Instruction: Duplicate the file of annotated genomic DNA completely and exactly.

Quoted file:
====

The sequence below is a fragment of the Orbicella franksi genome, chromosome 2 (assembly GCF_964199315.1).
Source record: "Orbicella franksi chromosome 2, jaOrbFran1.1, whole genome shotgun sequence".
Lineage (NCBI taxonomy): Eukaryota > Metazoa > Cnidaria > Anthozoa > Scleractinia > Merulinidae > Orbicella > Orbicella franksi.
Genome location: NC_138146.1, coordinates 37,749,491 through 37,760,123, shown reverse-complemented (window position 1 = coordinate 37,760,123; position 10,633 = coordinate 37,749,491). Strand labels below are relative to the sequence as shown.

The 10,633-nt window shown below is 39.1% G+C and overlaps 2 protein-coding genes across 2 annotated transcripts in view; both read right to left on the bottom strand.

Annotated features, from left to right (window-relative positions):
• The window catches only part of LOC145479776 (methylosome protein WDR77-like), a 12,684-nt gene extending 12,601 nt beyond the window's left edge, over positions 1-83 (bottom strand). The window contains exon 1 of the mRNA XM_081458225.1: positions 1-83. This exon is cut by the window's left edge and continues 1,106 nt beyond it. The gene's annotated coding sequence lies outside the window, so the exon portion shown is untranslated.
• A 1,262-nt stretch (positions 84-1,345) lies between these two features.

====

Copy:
The sequence below is a fragment of the Orbicella franksi genome, chromosome 2 (assembly GCF_964199315.1).
Source record: "Orbicella franksi chromosome 2, jaOrbFran1.1, whole genome shotgun sequence".
Lineage (NCBI taxonomy): Eukaryota > Metazoa > Cnidaria > Anthozoa > Scleractinia > Merulinidae > Orbicella > Orbicella franksi.
Genome location: NC_138146.1, coordinates 37,749,491 through 37,760,123, shown reverse-complemented (window position 1 = coordinate 37,760,123; position 10,633 = coordinate 37,749,491). Strand labels below are relative to the sequence as shown.

The 10,633-nt window shown below is 39.1% G+C and overlaps 2 protein-coding genes across 2 annotated transcripts in view; both read right to left on the bottom strand.

Annotated features, from left to right (window-relative positions):
• The window catches only part of LOC145479776 (methylosome protein WDR77-like), a 12,684-nt gene extending 12,601 nt beyond the window's left edge, over positions 1-83 (bottom strand). The window contains exon 1 of the mRNA XM_081458225.1: positions 1-83. This exon is cut by the window's left edge and continues 1,106 nt beyond it. The gene's annotated coding sequence lies outside the window, so the exon portion shown is untranslated.
• A 1,262-nt stretch (positions 84-1,345) lies between these two features.